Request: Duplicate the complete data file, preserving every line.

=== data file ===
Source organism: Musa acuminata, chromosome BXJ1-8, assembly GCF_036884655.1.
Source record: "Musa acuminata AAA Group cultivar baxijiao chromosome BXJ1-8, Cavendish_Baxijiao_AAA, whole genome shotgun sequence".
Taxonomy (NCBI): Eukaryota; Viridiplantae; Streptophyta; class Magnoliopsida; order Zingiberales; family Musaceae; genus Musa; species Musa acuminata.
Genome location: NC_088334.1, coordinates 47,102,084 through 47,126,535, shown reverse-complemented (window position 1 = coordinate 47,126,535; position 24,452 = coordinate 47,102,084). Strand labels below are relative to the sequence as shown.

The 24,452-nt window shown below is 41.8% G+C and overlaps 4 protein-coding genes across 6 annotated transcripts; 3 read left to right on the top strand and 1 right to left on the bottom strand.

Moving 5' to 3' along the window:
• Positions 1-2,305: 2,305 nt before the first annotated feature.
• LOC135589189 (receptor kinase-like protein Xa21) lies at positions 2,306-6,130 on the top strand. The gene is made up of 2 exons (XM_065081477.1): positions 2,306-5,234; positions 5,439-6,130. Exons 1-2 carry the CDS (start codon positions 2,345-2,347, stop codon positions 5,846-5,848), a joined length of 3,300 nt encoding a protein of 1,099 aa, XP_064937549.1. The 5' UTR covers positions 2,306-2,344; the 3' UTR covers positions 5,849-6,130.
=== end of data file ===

Source organism: Musa acuminata, chromosome BXJ1-8, assembly GCF_036884655.1.
Source record: "Musa acuminata AAA Group cultivar baxijiao chromosome BXJ1-8, Cavendish_Baxijiao_AAA, whole genome shotgun sequence".
Taxonomy (NCBI): Eukaryota; Viridiplantae; Streptophyta; class Magnoliopsida; order Zingiberales; family Musaceae; genus Musa; species Musa acuminata.
Genome location: NC_088334.1, coordinates 47,102,084 through 47,126,535, shown reverse-complemented (window position 1 = coordinate 47,126,535; position 24,452 = coordinate 47,102,084). Strand labels below are relative to the sequence as shown.

The 24,452-nt window shown below is 41.8% G+C and overlaps 4 protein-coding genes across 6 annotated transcripts; 3 read left to right on the top strand and 1 right to left on the bottom strand.

Moving 5' to 3' along the window:
• Positions 1-2,305: 2,305 nt before the first annotated feature.
• LOC135589189 (receptor kinase-like protein Xa21) lies at positions 2,306-6,130 on the top strand. The gene is made up of 2 exons (XM_065081477.1): positions 2,306-5,234; positions 5,439-6,130. Exons 1-2 carry the CDS (start codon positions 2,345-2,347, stop codon positions 5,846-5,848), a joined length of 3,300 nt encoding a protein of 1,099 aa, XP_064937549.1. The 5' UTR covers positions 2,306-2,344; the 3' UTR covers positions 5,849-6,130.